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Sunday, 21 July 2019

Energy Level and Energy Band


The electrons nearer to the nucleus are more firmly held than those far away from the nucleus. The energy required to pull out the electron out the orbit will be more for the inner orbit than the outer orbit. Hence, the orbits are referred by the energy levels. The valency of an element is determined by the number of electrons it can receive or give away from its outermost orbit to another element in reaction. The element having 3 or less valence electrons give away their valence electrons but elements having 5 or more valence electrons will receive the balance electrons to make up the total of 8 for stability. The electrons in the outermost orbit are called valence electrons and are loosely bonded to the nucleus. A stable atom contains 8 valence electrons in the outermost orbit and an unstable atom contains less than 8 valence electrons.

Energy of Electron:

Consider the case of Hydrogen atom where the orbit is one and only one electron occupies it. The system will be stable when the electrostatic force between the nucleus and the electron is equal to the centrifugal force of the electron. As the orbit increases the energy level is inversely proportional to the square of orbit number. The closer an electron is to the nucleus, the stronger arc the forces that bind it. The energy level represents the amount of energy that would have to be applied to extract an electron from the orbit or shell.

An electron volt (eV) is defined as the amount of energy required to move one electron through a potential difference of one volt (1 eV = 1.60 x 10-19 J). The energy levels that may be occupied by electrons emerge as hands. There are two distinct bands within any given material in which electrons may exists. They are valence band and the conduction hand. The energy gap which separates these two bands is called forbidden gap within which no electrons can exists. Figure shows the same energy band diagram.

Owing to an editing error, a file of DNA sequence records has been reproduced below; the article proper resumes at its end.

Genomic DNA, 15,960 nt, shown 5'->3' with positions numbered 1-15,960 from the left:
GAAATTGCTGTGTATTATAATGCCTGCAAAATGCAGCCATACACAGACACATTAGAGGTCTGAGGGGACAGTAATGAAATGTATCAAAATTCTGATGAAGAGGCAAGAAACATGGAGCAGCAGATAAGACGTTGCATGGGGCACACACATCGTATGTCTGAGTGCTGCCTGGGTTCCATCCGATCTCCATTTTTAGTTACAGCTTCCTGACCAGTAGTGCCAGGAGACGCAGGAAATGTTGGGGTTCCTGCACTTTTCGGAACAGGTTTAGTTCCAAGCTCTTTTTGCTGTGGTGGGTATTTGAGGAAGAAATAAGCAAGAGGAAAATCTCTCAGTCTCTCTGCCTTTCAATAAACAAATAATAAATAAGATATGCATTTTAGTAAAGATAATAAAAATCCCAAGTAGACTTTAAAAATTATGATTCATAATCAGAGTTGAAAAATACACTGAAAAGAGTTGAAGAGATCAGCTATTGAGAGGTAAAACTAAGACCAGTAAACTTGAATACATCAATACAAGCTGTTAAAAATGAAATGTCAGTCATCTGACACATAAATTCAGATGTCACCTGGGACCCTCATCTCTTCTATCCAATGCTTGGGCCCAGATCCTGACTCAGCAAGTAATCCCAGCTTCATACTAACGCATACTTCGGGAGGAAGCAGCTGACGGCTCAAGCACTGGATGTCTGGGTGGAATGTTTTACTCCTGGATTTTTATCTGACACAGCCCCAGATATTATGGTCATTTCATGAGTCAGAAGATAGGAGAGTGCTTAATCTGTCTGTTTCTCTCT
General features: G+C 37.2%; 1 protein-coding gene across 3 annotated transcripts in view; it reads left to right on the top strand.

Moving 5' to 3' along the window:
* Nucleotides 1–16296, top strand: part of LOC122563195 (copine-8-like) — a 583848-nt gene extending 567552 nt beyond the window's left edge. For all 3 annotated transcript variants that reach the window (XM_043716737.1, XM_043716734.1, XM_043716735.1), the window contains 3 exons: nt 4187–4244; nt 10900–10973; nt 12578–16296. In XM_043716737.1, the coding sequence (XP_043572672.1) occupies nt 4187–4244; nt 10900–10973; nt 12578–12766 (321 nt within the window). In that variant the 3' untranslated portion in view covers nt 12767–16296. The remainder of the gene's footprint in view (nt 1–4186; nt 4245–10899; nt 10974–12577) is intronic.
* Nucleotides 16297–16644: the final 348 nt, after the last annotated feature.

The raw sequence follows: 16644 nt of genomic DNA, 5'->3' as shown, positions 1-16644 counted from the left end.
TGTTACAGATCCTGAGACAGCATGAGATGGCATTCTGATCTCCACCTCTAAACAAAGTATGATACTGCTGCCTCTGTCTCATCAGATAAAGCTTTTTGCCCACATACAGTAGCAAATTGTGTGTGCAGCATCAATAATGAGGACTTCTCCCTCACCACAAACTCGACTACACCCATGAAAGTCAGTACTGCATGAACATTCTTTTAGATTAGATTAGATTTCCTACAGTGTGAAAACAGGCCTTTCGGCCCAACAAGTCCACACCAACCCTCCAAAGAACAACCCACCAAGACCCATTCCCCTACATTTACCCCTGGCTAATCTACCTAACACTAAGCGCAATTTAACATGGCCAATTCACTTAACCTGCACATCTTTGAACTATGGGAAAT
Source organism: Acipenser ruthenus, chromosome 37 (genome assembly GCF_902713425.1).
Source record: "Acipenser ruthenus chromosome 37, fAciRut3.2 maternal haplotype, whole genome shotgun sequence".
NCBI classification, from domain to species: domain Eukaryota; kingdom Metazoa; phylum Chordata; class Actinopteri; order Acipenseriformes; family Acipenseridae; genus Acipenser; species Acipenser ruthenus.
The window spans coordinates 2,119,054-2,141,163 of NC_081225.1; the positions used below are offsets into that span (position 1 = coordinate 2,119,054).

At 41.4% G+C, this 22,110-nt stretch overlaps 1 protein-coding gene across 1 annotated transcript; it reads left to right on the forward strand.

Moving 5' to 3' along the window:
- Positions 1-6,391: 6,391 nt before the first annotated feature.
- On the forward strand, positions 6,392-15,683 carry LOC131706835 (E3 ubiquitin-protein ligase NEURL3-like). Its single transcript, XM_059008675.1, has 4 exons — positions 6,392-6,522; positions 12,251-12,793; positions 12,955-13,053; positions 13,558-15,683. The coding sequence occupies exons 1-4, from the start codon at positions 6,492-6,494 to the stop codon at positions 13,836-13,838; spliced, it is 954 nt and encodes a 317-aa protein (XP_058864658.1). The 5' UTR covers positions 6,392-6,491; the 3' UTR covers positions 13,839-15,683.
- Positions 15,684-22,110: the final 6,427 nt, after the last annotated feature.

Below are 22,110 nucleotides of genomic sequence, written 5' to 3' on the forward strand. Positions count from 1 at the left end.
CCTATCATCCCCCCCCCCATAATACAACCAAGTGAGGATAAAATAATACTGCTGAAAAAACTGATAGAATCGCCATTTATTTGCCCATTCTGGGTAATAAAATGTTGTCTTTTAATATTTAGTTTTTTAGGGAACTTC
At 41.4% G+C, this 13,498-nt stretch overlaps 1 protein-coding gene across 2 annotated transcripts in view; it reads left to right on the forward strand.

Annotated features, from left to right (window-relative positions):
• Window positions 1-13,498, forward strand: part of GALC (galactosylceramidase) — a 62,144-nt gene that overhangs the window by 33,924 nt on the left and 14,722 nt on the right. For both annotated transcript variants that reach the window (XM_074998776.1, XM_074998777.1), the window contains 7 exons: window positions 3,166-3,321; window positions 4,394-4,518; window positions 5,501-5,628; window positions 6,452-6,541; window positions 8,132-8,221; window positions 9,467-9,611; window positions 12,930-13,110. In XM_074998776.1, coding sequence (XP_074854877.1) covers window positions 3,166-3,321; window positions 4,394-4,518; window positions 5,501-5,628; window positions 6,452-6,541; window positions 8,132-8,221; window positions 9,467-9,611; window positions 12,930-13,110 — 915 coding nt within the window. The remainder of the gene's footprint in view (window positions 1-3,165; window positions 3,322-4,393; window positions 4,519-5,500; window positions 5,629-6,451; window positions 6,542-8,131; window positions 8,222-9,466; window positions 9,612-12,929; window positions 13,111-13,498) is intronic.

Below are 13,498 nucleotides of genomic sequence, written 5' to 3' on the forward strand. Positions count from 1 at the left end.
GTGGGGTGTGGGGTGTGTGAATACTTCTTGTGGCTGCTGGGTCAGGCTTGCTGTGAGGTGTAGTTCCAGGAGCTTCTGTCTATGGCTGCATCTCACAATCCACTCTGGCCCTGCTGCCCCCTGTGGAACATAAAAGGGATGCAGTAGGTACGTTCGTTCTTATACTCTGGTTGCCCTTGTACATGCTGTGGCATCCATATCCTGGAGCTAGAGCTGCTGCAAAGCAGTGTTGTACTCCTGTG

Energy Level of an electron in Hydrogen Atom
Energy Band Diagram
When the number of electrons in the outermost orbit is more than four, the width of the forbidden gap is high and is classified as insulator. In the case of insulator, the amount of additional energy required for the electrons to escape the orbit has to be large so that the electrons can move to the conduction band. When the number of electrons in the outermost orbit is less than four, it would be easier to detach the electrons from the orbit with small amount of energy and is classified as conductor. Whereas in the case of semi-conductor the number of electrons in the outermost orbit is equal to four and thus it can tend to behave either as a conductor or insulator. In general, the resistivity of the material is directly related to the total energy required to detach the electron. If the energy required to detach the outermost electron is higher, the resistivity is also higher and vice-versa.

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